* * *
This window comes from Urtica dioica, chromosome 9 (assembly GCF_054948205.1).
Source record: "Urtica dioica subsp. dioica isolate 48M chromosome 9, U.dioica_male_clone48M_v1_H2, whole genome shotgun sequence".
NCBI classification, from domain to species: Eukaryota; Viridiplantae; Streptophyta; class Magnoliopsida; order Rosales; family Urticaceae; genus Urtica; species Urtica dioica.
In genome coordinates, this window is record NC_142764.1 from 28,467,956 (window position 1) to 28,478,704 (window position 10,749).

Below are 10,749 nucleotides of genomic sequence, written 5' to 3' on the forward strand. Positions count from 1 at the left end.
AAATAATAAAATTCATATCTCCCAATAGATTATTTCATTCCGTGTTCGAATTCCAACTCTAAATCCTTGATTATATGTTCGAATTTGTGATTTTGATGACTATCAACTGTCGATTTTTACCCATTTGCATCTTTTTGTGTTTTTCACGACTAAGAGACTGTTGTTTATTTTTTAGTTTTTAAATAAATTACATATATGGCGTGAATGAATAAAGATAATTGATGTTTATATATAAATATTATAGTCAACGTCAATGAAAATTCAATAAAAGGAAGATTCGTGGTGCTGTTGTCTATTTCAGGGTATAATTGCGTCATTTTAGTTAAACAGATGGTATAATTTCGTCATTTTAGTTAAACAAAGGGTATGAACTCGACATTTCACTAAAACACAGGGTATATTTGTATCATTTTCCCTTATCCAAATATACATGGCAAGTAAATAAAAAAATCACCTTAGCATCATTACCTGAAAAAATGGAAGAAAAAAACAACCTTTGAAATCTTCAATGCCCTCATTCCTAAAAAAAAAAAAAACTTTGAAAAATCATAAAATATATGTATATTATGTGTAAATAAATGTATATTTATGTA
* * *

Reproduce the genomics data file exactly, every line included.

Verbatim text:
This window comes from Urtica dioica, chromosome 9 (assembly GCF_054948205.1).
Source record: "Urtica dioica subsp. dioica isolate 48M chromosome 9, U.dioica_male_clone48M_v1_H2, whole genome shotgun sequence".
NCBI classification, from domain to species: Eukaryota; Viridiplantae; Streptophyta; class Magnoliopsida; order Rosales; family Urticaceae; genus Urtica; species Urtica dioica.
In genome coordinates, this window is record NC_142764.1 from 28,467,956 (window position 1) to 28,478,704 (window position 10,749).

Below are 10,749 nucleotides of genomic sequence, written 5' to 3' on the forward strand. Positions count from 1 at the left end.
AAATAATAAAATTCATATCTCCCAATAGATTATTTCATTCCGTGTTCGAATTCCAACTCTAAATCCTTGATTATATGTTCGAATTTGTGATTTTGATGACTATCAACTGTCGATTTTTACCCATTTGCATCTTTTTGTGTTTTTCACGACTAAGAGACTGTTGTTTATTTTTTAGTTTTTAAATAAATTACATATATGGCGTGAATGAATAAAGATAATTGATGTTTATATATAAATATTATAGTCAACGTCAATGAAAATTCAATAAAAGGAAGATTCGTGGTGCTGTTGTCTATTTCAGGGTATAATTGCGTCATTTTAGTTAAACAGATGGTATAATTTCGTCATTTTAGTTAAACAAAGGGTATGAACTCGACATTTCACTAAAACACAGGGTATATTTGTATCATTTTCCCTTATCCAAATATACATGGCAAGTAAATAAAAAAATCACCTTAGCATCATTACCTGAAAAAATGGAAGAAAAAAACAACCTTTGAAATCTTCAATGCCCTCATTCCTAAAAAAAAAAAAAACTTTGAAAAATCATAAAATATATGTATATTATGTGTAAATAAATGTATATTTATGTA